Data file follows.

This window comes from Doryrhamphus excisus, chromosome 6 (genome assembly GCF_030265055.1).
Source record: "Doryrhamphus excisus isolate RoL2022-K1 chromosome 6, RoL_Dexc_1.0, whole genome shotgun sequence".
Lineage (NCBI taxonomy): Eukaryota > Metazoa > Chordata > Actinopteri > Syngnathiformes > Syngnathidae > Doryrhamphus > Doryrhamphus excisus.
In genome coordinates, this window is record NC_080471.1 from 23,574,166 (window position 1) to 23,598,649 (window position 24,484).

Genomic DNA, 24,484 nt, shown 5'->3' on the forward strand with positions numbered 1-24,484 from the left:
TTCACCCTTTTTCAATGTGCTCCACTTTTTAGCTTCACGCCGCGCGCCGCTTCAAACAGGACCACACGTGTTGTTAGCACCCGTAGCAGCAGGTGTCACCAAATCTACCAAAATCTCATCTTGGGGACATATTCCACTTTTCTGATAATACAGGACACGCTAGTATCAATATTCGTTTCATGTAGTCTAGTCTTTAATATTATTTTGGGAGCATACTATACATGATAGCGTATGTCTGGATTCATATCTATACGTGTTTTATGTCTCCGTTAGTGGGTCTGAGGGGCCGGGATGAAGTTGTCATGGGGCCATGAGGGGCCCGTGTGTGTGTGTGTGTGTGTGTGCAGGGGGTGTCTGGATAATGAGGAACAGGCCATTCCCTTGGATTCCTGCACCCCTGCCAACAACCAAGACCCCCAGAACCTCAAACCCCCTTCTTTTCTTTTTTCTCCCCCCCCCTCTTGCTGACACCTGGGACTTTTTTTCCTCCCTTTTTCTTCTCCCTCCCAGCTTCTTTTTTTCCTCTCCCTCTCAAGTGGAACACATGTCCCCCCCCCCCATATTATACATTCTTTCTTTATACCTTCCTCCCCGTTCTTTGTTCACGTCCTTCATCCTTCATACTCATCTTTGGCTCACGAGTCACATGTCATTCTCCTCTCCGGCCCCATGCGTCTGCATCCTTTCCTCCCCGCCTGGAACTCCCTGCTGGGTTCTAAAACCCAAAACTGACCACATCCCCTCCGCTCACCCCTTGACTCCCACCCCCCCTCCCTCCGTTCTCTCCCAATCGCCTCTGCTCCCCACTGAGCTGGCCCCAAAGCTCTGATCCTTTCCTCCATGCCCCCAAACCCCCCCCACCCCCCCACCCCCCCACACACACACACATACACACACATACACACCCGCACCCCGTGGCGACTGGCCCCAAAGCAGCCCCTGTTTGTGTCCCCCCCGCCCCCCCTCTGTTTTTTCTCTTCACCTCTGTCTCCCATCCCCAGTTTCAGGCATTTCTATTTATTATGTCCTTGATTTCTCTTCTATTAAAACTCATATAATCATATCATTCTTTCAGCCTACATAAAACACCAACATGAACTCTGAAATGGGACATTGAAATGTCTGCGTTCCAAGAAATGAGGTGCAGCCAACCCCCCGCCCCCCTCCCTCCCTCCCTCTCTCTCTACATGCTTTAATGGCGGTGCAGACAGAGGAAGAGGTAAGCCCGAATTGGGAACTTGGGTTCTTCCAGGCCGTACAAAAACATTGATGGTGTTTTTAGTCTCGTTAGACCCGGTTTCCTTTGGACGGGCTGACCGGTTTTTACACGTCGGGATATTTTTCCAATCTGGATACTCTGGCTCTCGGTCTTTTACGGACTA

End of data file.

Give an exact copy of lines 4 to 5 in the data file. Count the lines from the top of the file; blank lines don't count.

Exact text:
In genome coordinates, this window is record NC_080471.1 from 23,574,166 (window position 1) to 23,598,649 (window position 24,484).

Genomic DNA, 24,484 nt, shown 5'->3' on the forward strand with positions numbered 1-24,484 from the left: